What most miss in the density as well as power discussion is the amount of heat a conventional server produces, heat energy which must be radiated, convected, transferred, and reduced with energy. Yes I'm talking about cooling. The less you consume, the less you waste, the less you radiate, and the tighter you can stack. the concern becomes less about the dissipation of the CPU/chipset, and more about the drives and conversion efficiency of the power supply.

    Bottom line: Use the right tool for the job. Don't try to solve the mysteries of the universe with a C3, use big iron, GPU processing, or clusters. Don't use a Sun Sparc to serve files, use an Atom 230 with SATA drives. Finally, if you are running a server headless or in a room which ops folks work less than an hour per day, why waste CPU cycles with a GUI? Need a multihead unit for a desktop? An ARM isn't gonna cut it, an ION equipped Atom 330 might, but you'd be better of with any good desktop offering from Intel or AMD.
  • The revolution (and saving) in datacenter will also come from...

    ... not only from low power CPUs but also from software!<br><br>Today, whatever the OS loaded on server farms (mainly Unix like OS such as Linux or Solaris and sometimes Windows), the current and classical web servers and web application servers massively used are old poorly designed and badly performing stuff such as Apache, Nginx, Rock and IIS (on Windows).<br><br>Why is that? <br><br>The sole purpose to maintain these mastodons is to support crazy and inefficient development tools such as Java JRE, C# Dot Net, PHP, Python, Flash and so on that are nothing but extra layers killing the performances -without speaking about the classical bottlenecks of certain OS themselves (hey Windows).<br><br>What about the Trustleap's brand new approach of G-WAN (<a href="" target="_blank" rel="nofollow"></a>) a tiny web application server (~100 Kb) that runs pure ANSI C servlets and performs up to one million times faster than any competitor -the the worst of all being of course IIS 7.0 (check the charts of this web site).<br><br>The benchmark of the computation of a loan over 1, 10, 20, 50 and 90 years (a very classical dynamic content driven application) written in C ANSI, then in PHP, JSP and C# with concurrencies up to 1.000 requests per seconds on a single Dell quad core at 3 MHz using the AB program over a gigabit Lan is really amazing!<br><br>And the funniest part of this benchmark that is made with a real life program sample is the CPU load of G-WAN vs. any other competitor.<br><br>Of course, you'll have to rewrite your applications.<br><br>But what if using a small ARM Cortex A9 single core at only 830 MHz using a Lite release of Linux (Android could fit the task) and G-WAN outperforming an i7-980X by a ratio of up to 1.000 when the last one is using an old dog such as Apache?<br><br>I let you imagine the saving made with a server farm of 1.000 ARM Cortex 9A not only with regard to their purchase price but with the electricity bill cut.<br><br>My bet is that heavy users who need huge web static and dynamic content to deliver to their thousands of customers will soon be more than pleased to reinvest in the classical and old fashionable way of programming.<br><br>Welcome back to the future!<br><br>Just my 2 cents.<br>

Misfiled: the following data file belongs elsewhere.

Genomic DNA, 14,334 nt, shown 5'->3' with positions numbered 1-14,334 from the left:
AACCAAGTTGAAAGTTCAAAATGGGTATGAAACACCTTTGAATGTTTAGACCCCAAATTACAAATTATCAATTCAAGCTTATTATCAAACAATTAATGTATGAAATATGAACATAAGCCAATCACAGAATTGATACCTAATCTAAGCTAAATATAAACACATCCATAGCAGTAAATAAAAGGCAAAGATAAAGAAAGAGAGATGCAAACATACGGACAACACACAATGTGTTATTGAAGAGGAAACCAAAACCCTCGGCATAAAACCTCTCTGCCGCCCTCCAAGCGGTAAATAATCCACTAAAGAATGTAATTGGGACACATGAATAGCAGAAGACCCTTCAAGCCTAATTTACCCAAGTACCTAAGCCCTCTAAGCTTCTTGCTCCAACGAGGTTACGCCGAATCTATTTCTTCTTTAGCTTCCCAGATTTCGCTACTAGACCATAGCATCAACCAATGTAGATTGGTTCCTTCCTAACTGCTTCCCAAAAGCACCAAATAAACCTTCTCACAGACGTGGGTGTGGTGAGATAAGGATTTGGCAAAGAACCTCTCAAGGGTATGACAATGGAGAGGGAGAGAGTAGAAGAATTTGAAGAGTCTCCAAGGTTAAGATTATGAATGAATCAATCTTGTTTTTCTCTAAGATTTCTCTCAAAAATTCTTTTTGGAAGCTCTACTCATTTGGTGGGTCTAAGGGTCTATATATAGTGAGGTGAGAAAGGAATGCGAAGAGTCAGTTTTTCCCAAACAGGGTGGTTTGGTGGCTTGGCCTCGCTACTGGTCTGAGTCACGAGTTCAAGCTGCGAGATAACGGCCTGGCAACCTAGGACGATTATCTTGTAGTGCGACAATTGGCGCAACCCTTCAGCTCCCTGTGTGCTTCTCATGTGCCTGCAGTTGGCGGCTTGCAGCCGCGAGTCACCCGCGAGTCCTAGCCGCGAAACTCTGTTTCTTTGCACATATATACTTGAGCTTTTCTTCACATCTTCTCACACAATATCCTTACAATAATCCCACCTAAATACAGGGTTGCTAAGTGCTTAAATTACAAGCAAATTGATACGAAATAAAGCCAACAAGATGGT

• The revolution (and saving) in datacenter will also come from...

    BTW, not being a Trustleap insider, I'm truly amazed how such old fashionable programming skills can produce sweet and efficient solution that outperform any code of purportedly enhanced modern tools.
  • RE: ARM versus Atom in the datacenter; a glimpse of the future...